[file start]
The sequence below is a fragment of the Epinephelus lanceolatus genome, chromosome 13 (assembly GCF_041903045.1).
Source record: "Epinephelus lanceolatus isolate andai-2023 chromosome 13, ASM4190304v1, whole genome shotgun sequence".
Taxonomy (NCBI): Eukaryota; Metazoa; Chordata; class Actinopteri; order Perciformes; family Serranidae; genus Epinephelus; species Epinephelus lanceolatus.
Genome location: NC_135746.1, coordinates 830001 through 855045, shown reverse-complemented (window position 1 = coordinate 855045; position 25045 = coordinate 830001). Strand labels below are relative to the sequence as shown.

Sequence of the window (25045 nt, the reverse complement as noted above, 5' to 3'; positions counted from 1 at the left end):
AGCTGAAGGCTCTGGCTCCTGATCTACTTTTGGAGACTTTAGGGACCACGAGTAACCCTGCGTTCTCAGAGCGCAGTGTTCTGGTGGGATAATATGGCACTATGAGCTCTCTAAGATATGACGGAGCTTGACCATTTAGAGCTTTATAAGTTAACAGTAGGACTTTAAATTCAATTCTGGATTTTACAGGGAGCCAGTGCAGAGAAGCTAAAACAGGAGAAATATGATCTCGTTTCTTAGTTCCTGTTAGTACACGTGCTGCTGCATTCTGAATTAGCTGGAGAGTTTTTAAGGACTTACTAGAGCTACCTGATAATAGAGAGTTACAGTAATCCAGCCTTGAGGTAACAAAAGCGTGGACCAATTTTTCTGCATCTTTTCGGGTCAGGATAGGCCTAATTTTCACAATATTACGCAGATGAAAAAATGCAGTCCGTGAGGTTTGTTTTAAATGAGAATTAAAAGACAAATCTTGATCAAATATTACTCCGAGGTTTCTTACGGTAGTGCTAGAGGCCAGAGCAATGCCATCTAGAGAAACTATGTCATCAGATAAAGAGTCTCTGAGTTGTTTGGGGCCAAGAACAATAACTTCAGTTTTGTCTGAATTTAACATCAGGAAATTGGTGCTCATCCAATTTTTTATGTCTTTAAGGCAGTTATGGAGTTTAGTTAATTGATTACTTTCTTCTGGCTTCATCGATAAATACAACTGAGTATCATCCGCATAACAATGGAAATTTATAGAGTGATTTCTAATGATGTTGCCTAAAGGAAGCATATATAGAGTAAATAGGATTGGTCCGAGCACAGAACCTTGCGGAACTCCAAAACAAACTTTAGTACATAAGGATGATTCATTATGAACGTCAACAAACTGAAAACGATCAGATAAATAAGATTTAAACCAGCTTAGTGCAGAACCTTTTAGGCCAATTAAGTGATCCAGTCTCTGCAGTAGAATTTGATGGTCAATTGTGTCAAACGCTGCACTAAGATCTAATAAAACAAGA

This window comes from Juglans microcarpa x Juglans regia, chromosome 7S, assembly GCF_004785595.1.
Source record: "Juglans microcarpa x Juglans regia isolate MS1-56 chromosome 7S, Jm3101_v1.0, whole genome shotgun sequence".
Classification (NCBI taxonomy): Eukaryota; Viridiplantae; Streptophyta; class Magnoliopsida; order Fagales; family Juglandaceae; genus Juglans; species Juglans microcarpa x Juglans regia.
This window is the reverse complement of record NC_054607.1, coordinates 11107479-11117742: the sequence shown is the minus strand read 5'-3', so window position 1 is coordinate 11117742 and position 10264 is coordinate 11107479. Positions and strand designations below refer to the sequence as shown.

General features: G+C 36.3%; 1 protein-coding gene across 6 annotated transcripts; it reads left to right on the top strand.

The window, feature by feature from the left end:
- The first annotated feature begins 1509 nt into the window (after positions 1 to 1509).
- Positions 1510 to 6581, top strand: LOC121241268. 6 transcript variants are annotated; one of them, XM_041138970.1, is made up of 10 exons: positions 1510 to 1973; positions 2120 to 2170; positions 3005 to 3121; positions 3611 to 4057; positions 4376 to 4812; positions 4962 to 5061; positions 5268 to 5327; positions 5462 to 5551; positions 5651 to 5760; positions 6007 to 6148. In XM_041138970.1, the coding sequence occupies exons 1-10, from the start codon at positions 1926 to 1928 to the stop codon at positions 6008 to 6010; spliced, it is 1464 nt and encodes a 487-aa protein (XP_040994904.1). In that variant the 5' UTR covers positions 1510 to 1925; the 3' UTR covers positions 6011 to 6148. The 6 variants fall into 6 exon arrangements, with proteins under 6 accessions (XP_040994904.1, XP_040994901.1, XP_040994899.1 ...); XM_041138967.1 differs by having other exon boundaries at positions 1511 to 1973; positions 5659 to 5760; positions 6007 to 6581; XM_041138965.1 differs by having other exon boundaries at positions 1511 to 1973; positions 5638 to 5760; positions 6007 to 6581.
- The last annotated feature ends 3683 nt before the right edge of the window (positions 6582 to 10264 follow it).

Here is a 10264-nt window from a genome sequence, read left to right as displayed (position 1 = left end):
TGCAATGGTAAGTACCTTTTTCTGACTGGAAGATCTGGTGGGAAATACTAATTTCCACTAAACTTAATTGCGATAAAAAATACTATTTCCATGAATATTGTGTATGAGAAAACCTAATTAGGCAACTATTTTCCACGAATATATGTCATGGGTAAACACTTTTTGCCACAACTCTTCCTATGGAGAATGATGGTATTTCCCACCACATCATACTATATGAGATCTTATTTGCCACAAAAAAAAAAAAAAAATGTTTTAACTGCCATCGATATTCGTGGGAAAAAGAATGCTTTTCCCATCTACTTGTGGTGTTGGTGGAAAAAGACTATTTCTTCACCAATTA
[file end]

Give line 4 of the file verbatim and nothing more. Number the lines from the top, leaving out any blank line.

Genome location: NC_135746.1, coordinates 830001 through 855045, shown reverse-complemented (window position 1 = coordinate 855045; position 25045 = coordinate 830001). Strand labels below are relative to the sequence as shown.